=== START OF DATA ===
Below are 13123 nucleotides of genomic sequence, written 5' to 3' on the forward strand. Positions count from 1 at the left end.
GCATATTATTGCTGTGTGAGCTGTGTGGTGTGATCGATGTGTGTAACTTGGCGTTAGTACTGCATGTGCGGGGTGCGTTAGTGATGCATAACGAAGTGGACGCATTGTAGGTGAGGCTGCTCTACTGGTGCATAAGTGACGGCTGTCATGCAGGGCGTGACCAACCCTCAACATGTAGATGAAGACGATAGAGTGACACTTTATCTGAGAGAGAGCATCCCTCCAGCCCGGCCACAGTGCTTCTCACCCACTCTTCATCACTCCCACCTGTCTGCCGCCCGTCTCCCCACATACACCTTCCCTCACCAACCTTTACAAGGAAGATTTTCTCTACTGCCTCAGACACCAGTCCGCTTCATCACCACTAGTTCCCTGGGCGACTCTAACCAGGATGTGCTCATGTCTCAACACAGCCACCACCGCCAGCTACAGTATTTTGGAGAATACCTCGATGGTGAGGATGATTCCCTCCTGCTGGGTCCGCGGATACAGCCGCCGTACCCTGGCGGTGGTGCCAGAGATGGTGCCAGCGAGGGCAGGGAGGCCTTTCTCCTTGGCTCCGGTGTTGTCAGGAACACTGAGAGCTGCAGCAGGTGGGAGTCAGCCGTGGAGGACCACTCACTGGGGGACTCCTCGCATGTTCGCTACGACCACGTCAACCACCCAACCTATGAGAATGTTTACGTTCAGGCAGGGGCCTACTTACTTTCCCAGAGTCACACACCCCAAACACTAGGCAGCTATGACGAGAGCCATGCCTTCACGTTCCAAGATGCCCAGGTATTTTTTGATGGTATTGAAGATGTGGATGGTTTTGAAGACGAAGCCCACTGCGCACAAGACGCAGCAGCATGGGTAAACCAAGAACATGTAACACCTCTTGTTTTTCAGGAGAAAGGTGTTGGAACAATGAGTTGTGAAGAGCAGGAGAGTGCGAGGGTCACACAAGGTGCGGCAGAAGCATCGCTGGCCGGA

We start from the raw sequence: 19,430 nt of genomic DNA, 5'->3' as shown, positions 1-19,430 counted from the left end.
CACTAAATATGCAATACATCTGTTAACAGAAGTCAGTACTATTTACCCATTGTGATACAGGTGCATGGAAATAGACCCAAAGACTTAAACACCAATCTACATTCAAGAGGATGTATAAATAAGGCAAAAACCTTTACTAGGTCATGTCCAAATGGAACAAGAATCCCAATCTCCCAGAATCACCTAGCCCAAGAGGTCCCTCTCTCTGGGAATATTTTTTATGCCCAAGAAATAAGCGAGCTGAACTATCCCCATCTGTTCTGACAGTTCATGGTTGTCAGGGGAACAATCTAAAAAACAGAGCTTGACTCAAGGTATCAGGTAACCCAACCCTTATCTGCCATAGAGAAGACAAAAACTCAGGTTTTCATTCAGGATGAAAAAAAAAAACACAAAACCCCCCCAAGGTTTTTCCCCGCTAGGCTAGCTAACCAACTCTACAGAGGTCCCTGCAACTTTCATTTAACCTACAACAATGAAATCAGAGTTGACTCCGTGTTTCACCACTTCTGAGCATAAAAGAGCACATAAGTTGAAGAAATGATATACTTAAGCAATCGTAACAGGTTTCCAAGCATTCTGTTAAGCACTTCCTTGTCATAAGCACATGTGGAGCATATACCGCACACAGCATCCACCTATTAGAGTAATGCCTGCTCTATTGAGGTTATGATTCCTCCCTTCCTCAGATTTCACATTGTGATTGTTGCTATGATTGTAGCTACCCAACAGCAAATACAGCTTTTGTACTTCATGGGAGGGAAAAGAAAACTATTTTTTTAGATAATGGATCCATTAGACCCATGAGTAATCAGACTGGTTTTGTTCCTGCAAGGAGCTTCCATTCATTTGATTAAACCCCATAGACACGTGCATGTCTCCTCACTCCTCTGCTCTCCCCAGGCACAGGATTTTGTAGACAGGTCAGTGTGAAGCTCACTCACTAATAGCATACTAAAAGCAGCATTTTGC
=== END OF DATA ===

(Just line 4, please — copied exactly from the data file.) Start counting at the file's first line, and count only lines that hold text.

CACTAAATATGCAATACATCTGTTAACAGAAGTCAGTACTATTTACCCATTGTGATACAGGTGCATGGAAATAGACCCAAAGACTTAAACACCAATCTACATTCAAGAGGATGTATAAATAAGGCAAAAACCTTTACTAGGTCATGTCCAAATGGAACAAGAATCCCAATCTCCCAGAATCACCTAGCCCAAGAGGTCCCTCTCTCTGGGAATATTTTTTATGCCCAAGAAATAAGCGAGCTGAACTATCCCCATCTGTTCTGACAGTTCATGGTTGTCAGGGGAACAATCTAAAAAACAGAGCTTGACTCAAGGTATCAGGTAACCCAACCCTTATCTGCCATAGAGAAGACAAAAACTCAGGTTTTCATTCAGGATGAAAAAAAAAAACACAAAACCCCCCCAAGGTTTTTCCCCGCTAGGCTAGCTAACCAACTCTACAGAGGTCCCTGCAACTTTCATTTAACCTACAACAATGAAATCAGAGTTGACTCCGTGTTTCACCACTTCTGAGCATAAAAGAGCACATAAGTTGAAGAAATGATATACTTAAGCAATCGTAACAGGTTTCCAAGCATTCTGTTAAGCACTTCCTTGTCATAAGCACATGTGGAGCATATACCGCACACAGCATCCACCTATTAGAGTAATGCCTGCTCTATTGAGGTTATGATTCCTCCCTTCCTCAGATTTCACATTGTGATTGTTGCTATGATTGTAGCTACCCAACAGCAAATACAGCTTTTGTACTTCATGGGAGGGAAAAGAAAACTATTTTTTTAGATAATGGATCCATTAGACCCATGAGTAATCAGACTGGTTTTGTTCCTGCAAGGAGCTTCCATTCATTTGATTAAACCCCATAGACACGTGCATGTCTCCTCACTCCTCTGCTCTCCCCAGGCACAGGATTTTGTAGACAGGTCAGTGTGAAGCTCACTCACTAATAGCATACTAAAAGCAGCATTTTGC